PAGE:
Renowned Civil Rights Activist Kathleen Cleaver to give Armstrong-Branch Lecture Feb. 19
HATTIESBURG, Miss. - Kathleen N. Cleaver, a prominent and influential figure in the American Civil Rights Movement who continues to fight for social justice across the country and around the world, will be the keynote speaker for the 2019 Armstrong-Branch Distinguished Lecture Series at The University of Southern Mississippi (USM) Tuesday, Feb. 19, at 7 p.m., in Bennett Auditorium on the University’s Hattiesburg campus. Admission is free and open to the public.
Cleaver’s fight for human rights spans seven decades, ventures across national and international borders, and includes service with notable public interest organizations. She is best known for her involvement with the Black Panther Party (BPP) and the Student Nonviolent Coordinating Committee during the 1960s.
Cleaver lived in exile in Algeria and France with her former husband and BPP leader, Eldridge Cleaver, before returning to the United States in 1975. She later earned a Bachelor of Arts, summa cum laude, from Yale University and a Juris Doctorate from Yale Law School.
"We count it a privilege and honor to have Attorney Kathleen Cleaver agree to be the speaker for the 2019 Armstrong - Branch Lecture,” said Dr. Eddie Holloway, dean of students at USM. “Her contributions to the civil rights movement make her a great choice for this event, as Hattiesburg and Forrest County figured significantly in the 1964 Freedom Summer movement."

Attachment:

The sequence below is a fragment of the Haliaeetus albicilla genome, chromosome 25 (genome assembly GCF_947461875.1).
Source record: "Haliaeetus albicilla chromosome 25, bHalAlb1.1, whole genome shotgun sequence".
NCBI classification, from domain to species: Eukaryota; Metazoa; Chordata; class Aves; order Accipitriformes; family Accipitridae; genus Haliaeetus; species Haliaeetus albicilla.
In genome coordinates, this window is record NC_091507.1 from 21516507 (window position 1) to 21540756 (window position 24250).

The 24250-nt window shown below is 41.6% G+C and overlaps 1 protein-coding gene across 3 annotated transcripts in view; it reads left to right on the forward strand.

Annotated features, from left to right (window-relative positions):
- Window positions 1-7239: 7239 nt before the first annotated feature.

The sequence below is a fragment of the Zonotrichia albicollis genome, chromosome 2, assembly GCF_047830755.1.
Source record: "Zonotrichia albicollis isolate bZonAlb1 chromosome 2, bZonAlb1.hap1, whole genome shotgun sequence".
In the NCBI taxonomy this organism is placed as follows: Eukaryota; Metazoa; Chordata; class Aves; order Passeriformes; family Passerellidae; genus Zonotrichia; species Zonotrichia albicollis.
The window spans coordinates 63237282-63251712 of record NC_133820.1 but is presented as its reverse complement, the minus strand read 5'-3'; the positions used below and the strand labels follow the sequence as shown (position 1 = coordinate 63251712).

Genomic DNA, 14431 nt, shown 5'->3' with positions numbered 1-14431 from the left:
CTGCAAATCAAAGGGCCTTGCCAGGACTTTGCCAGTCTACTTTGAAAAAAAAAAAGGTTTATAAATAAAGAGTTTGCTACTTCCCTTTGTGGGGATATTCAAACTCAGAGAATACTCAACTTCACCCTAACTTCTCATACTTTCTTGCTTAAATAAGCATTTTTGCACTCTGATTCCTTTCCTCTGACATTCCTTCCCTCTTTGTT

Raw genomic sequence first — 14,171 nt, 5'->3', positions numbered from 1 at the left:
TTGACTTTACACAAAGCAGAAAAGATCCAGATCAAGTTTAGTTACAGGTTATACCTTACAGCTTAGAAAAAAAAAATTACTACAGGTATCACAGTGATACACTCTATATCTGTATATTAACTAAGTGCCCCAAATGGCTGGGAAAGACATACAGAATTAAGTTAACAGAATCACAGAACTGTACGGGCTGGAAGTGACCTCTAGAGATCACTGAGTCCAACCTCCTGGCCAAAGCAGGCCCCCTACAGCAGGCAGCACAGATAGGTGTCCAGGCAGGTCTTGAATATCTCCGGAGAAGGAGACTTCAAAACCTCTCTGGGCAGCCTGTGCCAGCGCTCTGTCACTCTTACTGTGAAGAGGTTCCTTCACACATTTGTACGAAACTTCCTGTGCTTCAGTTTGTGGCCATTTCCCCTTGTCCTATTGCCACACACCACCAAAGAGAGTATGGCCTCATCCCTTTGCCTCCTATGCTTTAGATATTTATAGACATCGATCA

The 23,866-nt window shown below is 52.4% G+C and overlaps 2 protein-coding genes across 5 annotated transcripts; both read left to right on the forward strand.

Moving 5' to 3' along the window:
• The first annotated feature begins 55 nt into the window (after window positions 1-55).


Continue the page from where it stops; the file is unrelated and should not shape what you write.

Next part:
As a senior lecturer and research fellow at Emory University School of Law in Atlanta, Cleaver focuses on the U.S. law of citizenship and race. Her teaching, writing and film projects have influenced generations with her unique perspective and commitment to racial, social and economic justice.
“Kathleen Cleaver is one of the most important leaders of the black freedom movement and continues as a longstanding advocate for social justice in the United States,” said Dr. Rebecca Tuuri, assistant professor of history at USM and an affiliate faculty member of the University’s Center for Black Studies. “Our students and faculty are incredibly fortunate for the opportunity to learn from this legendary freedom fighter.”
The Armstrong-Branch Distinguished Lecture Series was established in 1993 in honor of Gwendolyn Armstrong-Chamberlain and Raylawni Adams Branch, the first African-American students to integrate USM in 1965.
For more information about the Armstrong-Branch Distinguished Lecture Series, contact the USM Dean of Students office at 601.266.6028 or at firstname.lastname@example.org.